The level of browsing comfort steps up with InBrowser. It is a private browser with several extra features. It supports multi-tab browsing and has the ability to switch between several web pages within a single browsing session swiftly.
The amazing thing about InBrowser is that it can manipulate with the browser’s user agent and make websites think, that you are using Chrome, Firefox, Internet Explorer, iPad or iPhone. Why is this so amazing? Well, at least no anonymous client can keep a track of your browsing habit or behavior. Finally, the browser has an in-app video player. You can watch videos within the browser, and any trace of this will be removed when you exit the app.
InBrowser does not provide Flash support out-of-the-box, but it does support Flash content as well as any other browser plugins. There is also an option to enable Google’s SafeSearch feature that will prevent adult content from appearing in your search results.
One sturdy feature which sometimes can appear to be annoying is that by default, InBrowser gets unloaded from memory automatically when you switch to another application. This may cause you some inconvenience when you want to open the app again. Hence I recommend you to override this setting by enabling the ‘Run In Background’ option in the main Settings menu. This way InBrowser will run in the background, but hidden from recent apps.
Or you can use VPN apps like Psiphon for PC, HMA, Vyper VPN for private browsing.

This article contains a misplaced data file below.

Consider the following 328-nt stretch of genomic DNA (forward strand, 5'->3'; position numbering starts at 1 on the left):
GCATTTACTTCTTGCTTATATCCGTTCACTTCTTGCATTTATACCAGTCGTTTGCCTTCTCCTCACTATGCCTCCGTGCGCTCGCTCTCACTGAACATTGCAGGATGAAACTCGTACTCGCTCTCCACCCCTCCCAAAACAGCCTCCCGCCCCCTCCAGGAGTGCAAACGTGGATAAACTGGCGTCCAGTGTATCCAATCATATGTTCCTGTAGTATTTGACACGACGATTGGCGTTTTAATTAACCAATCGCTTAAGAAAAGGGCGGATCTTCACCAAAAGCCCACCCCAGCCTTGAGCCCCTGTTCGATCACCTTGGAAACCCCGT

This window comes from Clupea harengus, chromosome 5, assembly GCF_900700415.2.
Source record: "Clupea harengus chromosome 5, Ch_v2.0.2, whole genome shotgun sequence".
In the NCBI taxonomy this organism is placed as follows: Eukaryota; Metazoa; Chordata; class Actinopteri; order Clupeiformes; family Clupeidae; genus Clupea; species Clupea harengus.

Tip 3: Browse the Web Anonymously With Tor Project
The concept of ‘Dark web’ is becoming mainstream. This is good news only if such a concept of computing remains in the hands of users with good attitude and intends to do no social harm. Anyway, let’s rest the case and I shall continue to enlighten you about the positives of ‘Dark web’.
Tor network is the gateway to the ‘dark web’. In order to use the Tor network, you have to install two applications on your Android device. The first one is called Orbot which is used to log into the Tor network. The second application is called Orweb which is itself a web browser that utilizes Tor connection. Both applications can be used on devices without root access. And both these applications are Free and readily available on the Play Store.
Orbot: Proxy with Tor
Orbot is an application that logs onto the Tor network. The program acts as a proxy for other applications, such as the Orweb web browser and ChatSecure instant messenger. You can also configure Twitter and DuckDuckGo search engine to use Tor connection using Orbot.
Although the concept seems complex, Orbot itself is extremely easy to use. After installing the app will guide you through a brief initial setup and you are ready to go. long-press the “Power” button at the left side of the screen and wait until Orbot will establish a connection to the Tor network (the onion-robot image will turn green).
Orweb: Private Web Browser
Orweb, as mentioned earlier, is a secure web browser that utilizes a Tor connection. The application works in tandem with Orbot (see above). It doesn’t store local history, disables Flash, and requires only Internet permissions, keeping you safe from malicious content.
On startup the application checks if Tor connection is up and running, then points the browser on the Tor Project website to check the connection. If everything is fine, you’ll see a welcome message.